Kino's new Blu-ray presents the film in full 1080p high-definition (pillar-boxed to preserve the original 1.33 aspect ratio), perfectly preserving the visual experience I enjoyed at the TCM Festival. Compared to other B&W film releases on Blu-ray, the actual image quality varies from excellent to poor, depending on the condition of the film elements. Some footage offers exceptional detail and contrast, with a lovely range of textures and shadings. The 25 minutes of restored footage, on the other hand, is blurry, scratchy and obviously digitally-restored. It in no way matches the rest of the film and is meant only to be watchable. But watchable it is. The more important point here, is that - overall - most of Metropolis is in very good condition. Now... this is a film that exhibited grain in its original release, and that grain remains. So if you object to grain, don't even bother with this disc. But I think the vast majority film fans - even many casual film viewers - will find this restored version a rare and wonderful visual feast. Barring any potential future discovery of these newly-restored scenes in higher quality, it's hard to image Metropolis EVER looking better than it does here on Blu-ray, so I feel it deserves high marks.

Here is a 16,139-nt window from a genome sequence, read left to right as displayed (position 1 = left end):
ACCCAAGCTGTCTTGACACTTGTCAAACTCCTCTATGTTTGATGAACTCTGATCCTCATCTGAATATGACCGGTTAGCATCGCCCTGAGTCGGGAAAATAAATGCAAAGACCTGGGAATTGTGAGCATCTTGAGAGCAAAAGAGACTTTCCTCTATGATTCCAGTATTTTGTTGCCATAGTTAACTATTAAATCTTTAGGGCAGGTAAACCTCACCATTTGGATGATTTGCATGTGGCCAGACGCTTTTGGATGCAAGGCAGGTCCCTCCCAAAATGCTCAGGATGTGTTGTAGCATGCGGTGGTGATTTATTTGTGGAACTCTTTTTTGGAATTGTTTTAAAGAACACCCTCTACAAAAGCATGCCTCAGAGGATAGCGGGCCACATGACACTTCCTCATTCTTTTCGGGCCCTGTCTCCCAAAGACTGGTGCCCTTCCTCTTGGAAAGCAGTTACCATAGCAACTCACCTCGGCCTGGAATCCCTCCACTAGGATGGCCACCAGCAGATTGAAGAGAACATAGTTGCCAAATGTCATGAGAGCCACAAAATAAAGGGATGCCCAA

On the audio side, Kino's Blu-ray includes the newly-recorded original, full-length Huppertz score (as performed by the Rundfunk-Sinfonieorchester Berlin, conducted by Frank Strobel) in full 5.1 DTS-HD Master Audio lossless. You also get the same score in 2.0 DTS-HD stereo. Both sound absolutely fantastic. I will say, I was deeply disappointed that the alternate Alloy Orchestra score wasn't also included as a bonus listening option. The Alloy Orchestra preformed this score live at the TCM Festival screening, and it was just an extraordinary experience. I can't seem to get a straight answer out of Kino as to WHY it wasn't included, because I know they considered it. But I'll take an educated guess and say that I suspect F.W. Murnau Stiftung (which owns the rights to the film) really didn't want it on the disc, preferring instead that this release emphasize their new recording of the complete Huppertz. I can accept that - it's only right that the Huppertz score should be front and center. And while I'm disappointed, I also know that most fans of this film have never had the experience of hearing the Alloy score. I can only hope that it gets released at some point in the future. Perhaps the Alloy Orchestra could make their full version - timed to the Blu-ray presentation - available for sale in high-resolution via iTunes, so that viewers could experience it via headphones. In any case, the Alloy Orchestra is currently on tour, taking their live performance of the score to screenings of the film around North America. Be sure to check the tour schedule page on their website. Trust me: If you get the chance to see them, TAKE IT.